500.A15a3/135: Telegram

The Secretary of State to the Ambassador in Great Britain (Dawes)


224. Reference your telegrams No. 242, August 24, 2 p.m., and No. 245, August 27, noon. A separate telegram is being sent you from which it seems possible an agreement might be reached; but it is, in our opinion, essential that the letter of the Prime Minister, [Page 204] which was included in your telegram No. 242, should be answered in detail. In our opinion in that letter he is in error and we think that some of the conclusions of his letter are a result of his errors, and that our separate telegram referred to above will not lead to results unless these errors are dispelled.

In his letter it is assumed that the four Hawkins type cruisers can fairly be placed in the 6-inch cruiser class. We have not concurred and do not now concur in that conclusion. This type was referred to by the Prime Minister as a group laid down in 1916 for war purposes (see your No. 204, July 25, 1 p.m.). They were completed in 1918, 1919, 1924, and 1925, respectively, according to our information. The 7.5-inch guns they carry are much nearer to 8-inch than they are to 6-inch guns. These guns can be worked by hand, according to the Prime Minister, which, it would seem, should give an advantage in being fired rapidly. The shell they fire, which weighs 200 pounds, is obviously nearer to a shell of 8 inches weighing 250 pounds than to a shell weighing 105 pounds of 6 inches. It is difficult to understand how the Hawkins type can be considered by the Prime Minister or his advisers as nearer to the modern cruiser carrying 6-inch guns than to the type carrying 8-inch guns; in the opinion of our advisers the four Hawkins type cruisers of about 40,000 tons are comparable substantially to 40,000 tons of four 8-inch type cruisers. If the four cruisers of Hawkins type are compared with 8-inch gun cruisers, some deductions would, of course, have to be allowed for age and some small discount for size of guns in favor of the Hawkins type, but in spite of this, in our opinion, the Hawkins class would still remain comparable with four cruisers of 8-inch type.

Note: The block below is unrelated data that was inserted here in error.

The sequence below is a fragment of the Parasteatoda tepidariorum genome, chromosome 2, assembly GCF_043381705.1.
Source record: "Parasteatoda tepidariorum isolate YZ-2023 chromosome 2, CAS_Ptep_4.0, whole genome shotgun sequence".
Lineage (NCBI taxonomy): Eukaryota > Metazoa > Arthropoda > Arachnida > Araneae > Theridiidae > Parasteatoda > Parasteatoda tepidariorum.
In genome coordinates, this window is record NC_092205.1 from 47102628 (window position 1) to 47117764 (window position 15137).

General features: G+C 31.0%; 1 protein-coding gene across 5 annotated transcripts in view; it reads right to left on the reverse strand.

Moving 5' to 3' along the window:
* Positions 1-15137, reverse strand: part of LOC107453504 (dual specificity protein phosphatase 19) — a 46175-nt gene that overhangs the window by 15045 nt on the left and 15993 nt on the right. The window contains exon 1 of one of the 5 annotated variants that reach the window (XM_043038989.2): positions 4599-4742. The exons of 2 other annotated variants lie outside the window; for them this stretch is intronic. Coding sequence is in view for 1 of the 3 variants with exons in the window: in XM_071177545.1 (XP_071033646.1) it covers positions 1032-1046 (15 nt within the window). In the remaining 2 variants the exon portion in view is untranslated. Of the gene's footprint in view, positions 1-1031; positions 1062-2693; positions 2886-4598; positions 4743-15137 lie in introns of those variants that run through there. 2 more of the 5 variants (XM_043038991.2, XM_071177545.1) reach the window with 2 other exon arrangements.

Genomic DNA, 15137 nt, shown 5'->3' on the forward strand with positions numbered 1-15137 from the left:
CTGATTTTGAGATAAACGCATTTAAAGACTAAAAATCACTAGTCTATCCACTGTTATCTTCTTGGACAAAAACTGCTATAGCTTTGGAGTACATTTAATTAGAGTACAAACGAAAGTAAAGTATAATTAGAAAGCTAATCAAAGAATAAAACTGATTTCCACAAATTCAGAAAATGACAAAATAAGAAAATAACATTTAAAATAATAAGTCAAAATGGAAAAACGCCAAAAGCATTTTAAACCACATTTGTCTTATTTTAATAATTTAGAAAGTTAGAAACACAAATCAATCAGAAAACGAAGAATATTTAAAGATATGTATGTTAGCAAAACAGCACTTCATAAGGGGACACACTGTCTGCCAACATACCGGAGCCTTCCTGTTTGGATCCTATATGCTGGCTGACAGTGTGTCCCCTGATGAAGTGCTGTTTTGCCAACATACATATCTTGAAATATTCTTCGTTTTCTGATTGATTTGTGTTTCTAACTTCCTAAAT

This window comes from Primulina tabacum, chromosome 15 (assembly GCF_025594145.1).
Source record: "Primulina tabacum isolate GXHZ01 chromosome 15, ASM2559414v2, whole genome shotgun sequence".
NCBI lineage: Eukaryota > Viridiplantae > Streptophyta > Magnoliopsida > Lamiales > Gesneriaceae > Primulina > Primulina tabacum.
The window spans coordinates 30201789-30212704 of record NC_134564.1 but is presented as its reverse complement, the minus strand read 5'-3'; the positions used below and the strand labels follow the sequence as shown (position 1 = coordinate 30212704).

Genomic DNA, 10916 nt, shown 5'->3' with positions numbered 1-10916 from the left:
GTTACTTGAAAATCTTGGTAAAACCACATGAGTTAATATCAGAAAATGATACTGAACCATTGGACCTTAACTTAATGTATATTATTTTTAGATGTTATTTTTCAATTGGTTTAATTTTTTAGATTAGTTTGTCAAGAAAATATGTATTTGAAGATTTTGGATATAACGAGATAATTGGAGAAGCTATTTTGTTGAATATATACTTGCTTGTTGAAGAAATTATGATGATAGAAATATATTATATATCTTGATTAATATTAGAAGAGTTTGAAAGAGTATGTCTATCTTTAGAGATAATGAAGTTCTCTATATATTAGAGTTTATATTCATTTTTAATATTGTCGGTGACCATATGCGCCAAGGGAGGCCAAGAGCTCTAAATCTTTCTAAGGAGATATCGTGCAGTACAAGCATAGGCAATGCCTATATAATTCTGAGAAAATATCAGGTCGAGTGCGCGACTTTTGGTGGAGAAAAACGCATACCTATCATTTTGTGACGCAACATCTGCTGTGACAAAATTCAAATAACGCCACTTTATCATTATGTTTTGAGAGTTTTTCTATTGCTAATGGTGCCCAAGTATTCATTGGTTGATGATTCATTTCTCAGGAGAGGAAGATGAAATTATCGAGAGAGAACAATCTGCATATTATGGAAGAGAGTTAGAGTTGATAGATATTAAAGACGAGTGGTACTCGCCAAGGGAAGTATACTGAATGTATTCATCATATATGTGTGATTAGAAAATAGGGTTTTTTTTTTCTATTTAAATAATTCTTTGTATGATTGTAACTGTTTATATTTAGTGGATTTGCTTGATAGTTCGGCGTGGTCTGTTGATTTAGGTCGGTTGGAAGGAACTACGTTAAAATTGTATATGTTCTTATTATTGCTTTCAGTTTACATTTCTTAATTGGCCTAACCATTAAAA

It is stated by the Prime Minister in his letter, transmitted in your No. 242, that there are no ships in the British fleet of the type of the Omaha. It is difficult to understand why the Emerald and the Enterprise, each of which is over 7,500 standard tons, are not at least of equivalent value with two Omaha type cruisers.

The Prime Minister will see that more large cruisers than he has stated are possessed by Great Britain, if he takes these facts into consideration. We believe that he should figure his large cruiser units more nearly at nineteen instead of fifteen which would make considerably less than asserted in his letter, the disparity in large cruisers considered alone. He will find if he goes through the cruiser fleets and matches off units which are substantially equivalent that even if the full program of twenty-three cruisers should be completed by the United States after fifteen 8-inch cruisers of 10,000 tons have been matched off in each fleet and the Hawkins class has been matched off against its equivalent in 8-inch cruisers of 10,000 tons as stated above and if, also, two of the Omaha as stated above are matched off against the Enterprise and the Emerald, there will remain of the United Stated [Page 205] fleet as of 1936 approximately four cruisers with 8-inch guns and eight cruisers of the Omaha type, which makes a total of approximately twelve units to be evaluated against twenty-nine British 6-inch units. The displacement of these twenty-nine British units is not known to us now but would seem to be about one and a third times as great as that of the twelve units in the United States fleet. This way of testing whether or not the result of a yardstick is fair appears reasonable. At the moment, the point we are stressing is that the disparity deplored by the Prime Minister does not exist and that our statement that in order to reach parity, we must build our full program was not unfair. As to whether or not it is correct is a question of fact on which there should not be a very material difference between reasonable men after discussion and conference. We do not understand why great difficulty in believing in a parity so arrived at should be found by either the public or the Admiralty.